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Last May, when I was still ambivalent about going on a volunteer vacation in the Dominican Republic, Mommy Niri convinced me to go.
Although I had signed up for LATISM’s Sustainable Development Project, I was strongly considering backing out. The problem was that I would be traveling alone with my children to Monte Cristi, an isolated and potentially dangerous region on the border of Haiti. And at the time, the voluntourism project was more of an idea than a plan.
That in itself was scary. The organization behind the project had no track record – something that most experts will tell you to avoid at all cost. More than that, this was in many ways a good example of why you shouldn’t participate in voluntourism.
But when Mommy Niri spoke about Social Media for Social Good at Bloggy Boot Camp in Boston, I realized that none of this mattered. If there was even the slightest chance that we could do good, then it was worth the gamble.
Volunteer Vacation in Monte Cristi, Dominican Republic
When my kids and I arrived in Monte Cristi, the sustainable development project was still a disorganized mess. Plans for a cyber room were on hold because the donated laptops were being held at customs. The school camp lacked lesson plans, or teachers, or even students. Despite a rocky start, or perhaps because of it, the sustainable development project was a success.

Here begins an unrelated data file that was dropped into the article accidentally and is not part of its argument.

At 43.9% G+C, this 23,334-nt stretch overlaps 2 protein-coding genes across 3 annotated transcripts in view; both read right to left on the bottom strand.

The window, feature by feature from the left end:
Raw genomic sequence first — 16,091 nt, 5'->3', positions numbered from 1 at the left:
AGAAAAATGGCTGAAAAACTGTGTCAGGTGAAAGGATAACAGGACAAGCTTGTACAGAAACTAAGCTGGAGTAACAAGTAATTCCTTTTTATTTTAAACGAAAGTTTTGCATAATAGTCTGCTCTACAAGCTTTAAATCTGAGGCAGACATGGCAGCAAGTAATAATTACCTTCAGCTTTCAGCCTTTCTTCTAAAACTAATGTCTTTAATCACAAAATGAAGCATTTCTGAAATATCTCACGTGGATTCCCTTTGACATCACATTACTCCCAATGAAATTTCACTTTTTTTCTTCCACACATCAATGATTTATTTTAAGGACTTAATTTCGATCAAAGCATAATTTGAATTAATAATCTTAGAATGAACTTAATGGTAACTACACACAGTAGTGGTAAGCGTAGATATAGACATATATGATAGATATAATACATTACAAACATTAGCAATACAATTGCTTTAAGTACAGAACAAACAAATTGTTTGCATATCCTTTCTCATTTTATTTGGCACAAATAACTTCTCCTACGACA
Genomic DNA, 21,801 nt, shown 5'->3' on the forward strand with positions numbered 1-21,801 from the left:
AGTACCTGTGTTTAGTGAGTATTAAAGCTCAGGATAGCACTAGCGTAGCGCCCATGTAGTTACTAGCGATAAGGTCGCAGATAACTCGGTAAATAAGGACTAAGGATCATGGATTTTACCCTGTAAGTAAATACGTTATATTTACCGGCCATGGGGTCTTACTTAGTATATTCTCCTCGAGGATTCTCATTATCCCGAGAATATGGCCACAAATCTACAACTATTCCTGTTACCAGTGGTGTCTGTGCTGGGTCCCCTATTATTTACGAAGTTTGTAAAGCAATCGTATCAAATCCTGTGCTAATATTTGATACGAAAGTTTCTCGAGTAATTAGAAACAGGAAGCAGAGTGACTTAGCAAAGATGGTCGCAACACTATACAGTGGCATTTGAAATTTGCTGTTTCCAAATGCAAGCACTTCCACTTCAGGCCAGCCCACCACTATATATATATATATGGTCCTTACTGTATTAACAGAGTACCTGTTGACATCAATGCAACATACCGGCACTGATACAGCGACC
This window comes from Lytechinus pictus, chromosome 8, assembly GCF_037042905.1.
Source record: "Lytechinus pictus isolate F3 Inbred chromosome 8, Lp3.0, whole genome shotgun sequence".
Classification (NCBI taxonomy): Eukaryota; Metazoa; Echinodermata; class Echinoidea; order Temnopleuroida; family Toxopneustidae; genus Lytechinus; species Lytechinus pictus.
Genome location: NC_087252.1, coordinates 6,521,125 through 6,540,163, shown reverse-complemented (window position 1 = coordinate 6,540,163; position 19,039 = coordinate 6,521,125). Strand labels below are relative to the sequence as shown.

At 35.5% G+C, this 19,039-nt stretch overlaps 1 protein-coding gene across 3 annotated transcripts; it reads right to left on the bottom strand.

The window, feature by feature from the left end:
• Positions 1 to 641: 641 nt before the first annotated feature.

Without preconceptions, the first item on the agenda was to listen. LATISM founder Ana Roca-Castro gathered local leaders and students to ask them about their needs, and volunteers shared their strengths and talents.
One firecracker of a woman zoomed around town, alerting moms and the local TV station that the camp would open the next day. And boy did they arrive! On the first day of camp we had quite the crowd of Monte Cristi’s children. Good thing that among them was at least one experienced teacher, and a group of teens who were eager to teach.
Several helped translate so that my son could share his passion for manga in a cartoon drawing class; first, for the older students…
and then for the youngest.
My daughter wanted to teach kids how to skimboard, so she went with a group of teens to the beach at El Morro in Monte Cristi National Park.
Before long, but not without a few tumbles, some had picked up the basics of this competitive sport and planned to keep it up long after we left.
Meanwhile, my strength lay in travel writing, so I spent the week visiting Monte Cristi’s tourist attractions, hotels, and restaurants. I took lots of photos and gathered enough information to fill several articles. In the meantime, it’s a resource that is being used by the cyber room team (which eventually did receive those laptops!) to create a Monte Cristi Vacation site.
My kids and I were only there for the first week of a three-week pilot program. I wish we could have stayed longer, especially as we missed being there when the young Cyber Room team was able to get to work. And we weren’t there to see the immediate impact of the Johnson & Johnson health clinic on the last week.
Monte Cristi has come a long way in recent years to shake the most crippling effects of poverty, and with the combined effort of local activists and international supporters, it can only get better.
Thanks, Mommy Niri, for giving me that push!